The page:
Sony and Its Gaming Strategy
Sony is a giant in the gaming world – that is of no doubt. The original Playstation changed gaming forever. It was technically a great machine and pushed games and gaming into new areas. After an initial shaky start, the PS2 carried that momentum forward, selling 150 million units worldwide to date. As well as the commercial success, some of the titles that came out on the PS2 were critically renowned too; Ico, Resident Evil 4, Shadow of the Colossus, GTA: Vice City to name but a few.
We’re now in a new era from then. The rules of the game have not only changed, but are changing still. This is no longer a simple console war-zone between Sony and rivals like Microsoft and Nintendo. Sony is having a bad news month with the hacking of the Playstation Network, but are there deeper troubles – deeper than just the Playstation division?
Nothing much is easy at Sony, though – and not just because the company is in trouble amid the PlayStation Network hacking row. This is a vast conglomerate with turnover this year expected to be £54bn, which, as Charles Arthur points out on the cover, runs on tiny sub-1% margins. Any profits it makes on film and maybe music are blown away whenever the electronics business runs into trouble. Sony insists on staying in tough businesses like television manufacturing (where any rival in distress just dumps product on the market and profit is destroyed), and fails to develop its media businesses in the way that Rupert Murdoch might.
Sony is much more than games – it is the classic mega-media corporation that you look at in media studies for vertical and horizontal integration. It makes the Playstation 3 and will also sell you a TV to use with it. It makes games and films to use on your new PS3 and TV. It makes portable music players and music to use with it. Yet its vast empire is also a vast exposure to the ups and downs of markets:
When you dig deeper, Sony’s business isn’t actually that healthy. Yes, it’s enormous: last year’s annual revenue was ¥7.2tn (around $77.5bn) and profits ¥27bn (around $289m). But the slimness of the pre-tax margin – one third of 1% of revenue overall – points to the difficulty it faces.
The financial figures going back to April 2001 tell a story of a business that lurches annually from feast to famine, with the electronics division in particular (making items such as TVs and DVD players, but excluding the PlayStation consoles and Vaio PCs) generating about 75% of total revenues but increasingly vulnerable to the price wars.
Here’s the pattern: every year there is a bumper Christmas quarter (Q3 of its fiscal year), often followed by a loss-making one, and then two quarters’ climb back to profit, and a bumper Christmas again. (There are also oddities in there – a financial services business, for example, which generates a tidy profit from financing and leasing Sony’s professional equipment such as its professional video cameras, editing desks and PCs to businesses.)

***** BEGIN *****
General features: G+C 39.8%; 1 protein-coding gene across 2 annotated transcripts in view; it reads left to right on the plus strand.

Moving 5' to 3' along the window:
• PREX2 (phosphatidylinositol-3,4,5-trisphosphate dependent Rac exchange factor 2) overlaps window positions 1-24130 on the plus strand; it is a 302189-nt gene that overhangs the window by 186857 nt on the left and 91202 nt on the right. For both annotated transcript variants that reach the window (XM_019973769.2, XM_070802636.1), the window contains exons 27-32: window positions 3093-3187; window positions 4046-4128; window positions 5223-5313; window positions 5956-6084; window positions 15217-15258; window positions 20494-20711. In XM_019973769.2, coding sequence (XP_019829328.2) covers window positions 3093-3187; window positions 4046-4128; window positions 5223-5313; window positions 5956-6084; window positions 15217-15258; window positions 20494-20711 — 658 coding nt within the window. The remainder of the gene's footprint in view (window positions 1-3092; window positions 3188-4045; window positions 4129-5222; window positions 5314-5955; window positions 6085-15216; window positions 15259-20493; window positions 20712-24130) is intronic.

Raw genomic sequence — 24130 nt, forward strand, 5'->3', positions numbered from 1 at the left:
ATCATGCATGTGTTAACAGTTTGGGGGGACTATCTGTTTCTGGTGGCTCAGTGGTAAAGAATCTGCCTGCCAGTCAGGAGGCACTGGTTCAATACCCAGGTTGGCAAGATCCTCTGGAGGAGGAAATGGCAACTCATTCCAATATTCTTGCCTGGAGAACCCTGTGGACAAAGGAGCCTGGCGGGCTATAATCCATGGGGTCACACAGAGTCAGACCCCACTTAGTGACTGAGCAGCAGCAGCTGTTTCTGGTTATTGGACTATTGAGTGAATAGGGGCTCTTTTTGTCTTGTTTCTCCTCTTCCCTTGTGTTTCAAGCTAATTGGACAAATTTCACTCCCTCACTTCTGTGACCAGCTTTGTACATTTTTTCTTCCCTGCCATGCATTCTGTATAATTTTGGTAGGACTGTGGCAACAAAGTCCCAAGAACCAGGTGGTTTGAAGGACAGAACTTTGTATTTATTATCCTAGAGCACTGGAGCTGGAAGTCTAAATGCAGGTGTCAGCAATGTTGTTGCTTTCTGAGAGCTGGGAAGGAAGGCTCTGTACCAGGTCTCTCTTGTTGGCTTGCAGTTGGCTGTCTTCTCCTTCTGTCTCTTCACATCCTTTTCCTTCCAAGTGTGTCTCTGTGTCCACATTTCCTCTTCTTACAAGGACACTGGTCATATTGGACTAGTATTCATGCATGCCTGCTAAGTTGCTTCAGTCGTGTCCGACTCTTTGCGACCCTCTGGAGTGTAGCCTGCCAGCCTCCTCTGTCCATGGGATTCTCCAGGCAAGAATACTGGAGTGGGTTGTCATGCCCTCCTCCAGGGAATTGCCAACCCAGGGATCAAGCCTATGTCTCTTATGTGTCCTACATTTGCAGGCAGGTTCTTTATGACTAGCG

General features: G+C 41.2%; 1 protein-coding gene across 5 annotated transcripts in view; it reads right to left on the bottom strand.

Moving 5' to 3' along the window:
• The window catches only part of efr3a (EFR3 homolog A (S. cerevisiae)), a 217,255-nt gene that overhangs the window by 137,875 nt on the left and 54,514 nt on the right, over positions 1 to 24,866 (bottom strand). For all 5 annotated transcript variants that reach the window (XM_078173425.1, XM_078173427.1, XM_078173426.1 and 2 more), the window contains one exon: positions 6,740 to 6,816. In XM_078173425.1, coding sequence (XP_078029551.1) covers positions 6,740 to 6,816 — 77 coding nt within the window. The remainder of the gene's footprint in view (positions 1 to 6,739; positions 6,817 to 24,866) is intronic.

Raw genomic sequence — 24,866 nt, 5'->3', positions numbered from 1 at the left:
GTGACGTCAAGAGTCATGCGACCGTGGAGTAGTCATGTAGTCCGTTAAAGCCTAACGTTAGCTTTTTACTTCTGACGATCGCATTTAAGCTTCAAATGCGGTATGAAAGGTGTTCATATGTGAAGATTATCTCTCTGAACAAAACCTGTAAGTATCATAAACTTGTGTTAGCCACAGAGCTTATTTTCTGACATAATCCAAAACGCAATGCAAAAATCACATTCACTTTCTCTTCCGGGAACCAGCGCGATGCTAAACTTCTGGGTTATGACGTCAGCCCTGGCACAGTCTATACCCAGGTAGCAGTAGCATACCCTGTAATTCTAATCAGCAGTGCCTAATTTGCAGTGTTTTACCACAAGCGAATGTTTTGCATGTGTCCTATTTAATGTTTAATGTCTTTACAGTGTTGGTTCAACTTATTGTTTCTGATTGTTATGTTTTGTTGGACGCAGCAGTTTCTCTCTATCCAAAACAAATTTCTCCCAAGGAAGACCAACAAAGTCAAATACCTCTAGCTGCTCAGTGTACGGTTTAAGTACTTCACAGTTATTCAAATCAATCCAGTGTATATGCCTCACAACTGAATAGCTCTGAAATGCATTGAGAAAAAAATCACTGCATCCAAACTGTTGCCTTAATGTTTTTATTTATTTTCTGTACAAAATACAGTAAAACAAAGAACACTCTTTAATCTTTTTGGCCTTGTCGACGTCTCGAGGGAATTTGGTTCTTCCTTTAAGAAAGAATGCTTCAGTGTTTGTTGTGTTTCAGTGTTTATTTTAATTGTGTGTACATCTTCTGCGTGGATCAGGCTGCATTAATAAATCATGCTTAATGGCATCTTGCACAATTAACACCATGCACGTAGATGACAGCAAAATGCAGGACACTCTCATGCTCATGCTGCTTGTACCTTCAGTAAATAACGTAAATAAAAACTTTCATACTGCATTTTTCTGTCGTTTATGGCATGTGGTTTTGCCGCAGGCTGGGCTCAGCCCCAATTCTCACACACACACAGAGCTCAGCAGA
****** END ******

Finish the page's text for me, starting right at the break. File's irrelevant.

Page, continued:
Compare that exposure to Nintendo who make games and consoles and only really those. They are able to focus, while Sony struggles to reconcile the Xperia Phone with the PSP2 in the minds of its customers. In figures (from 2009) this means that Sony is about 13% gaming and 83% other stuff (electronics, films, music…)
Yet gaming drives consumer electronics. Home computers were purchased by people to play games on first and foremost. Games are also one of the key drivers in the move towards smart phones and the like. Content drives technology – not totally – as technology also shapes content. However the two are in a symbiotic relationship and I’d argue content, or to call it by its current media name, software, is the key driver.
Games used to be a closed world, yet the world of games today is a vastly expanded (and growing) one and games, including good games are freely available:
What used to be scarce was shelf space. It was limited in the physical world. It cost working capital to manufacture the products. A publisher could protect its position simply by being one of the few companies who could get a game into a store. Consumers recognised that the creation of one more copy of a physical disk cost money, and would pay for it.
In this expanded gaming world, I’ve always felt the difference that Sony could offer is one of curation and quality. To explain, as abundance of games grows, so does the choice. However, navigating in this expanded world is difficult. Finding good games amidst 100,000s of other games is hard. Sony have done a good job of curating some quality titles on PS3 – Heavy Rain, Flower – for example. Yet the Mini’s have been of a variable quality and until recently there was no in-system feedback loop by which players could say/see about the quality of a game. I think Sony needs to balance the quality with the abundance and with the ease of use – and if it gets that right, it can stand out from the crowd. If it can build a platform where every game on it meets a minimum high quality threshold, then it has something the others do not. It could use this platform to drive this ethos too in other areas…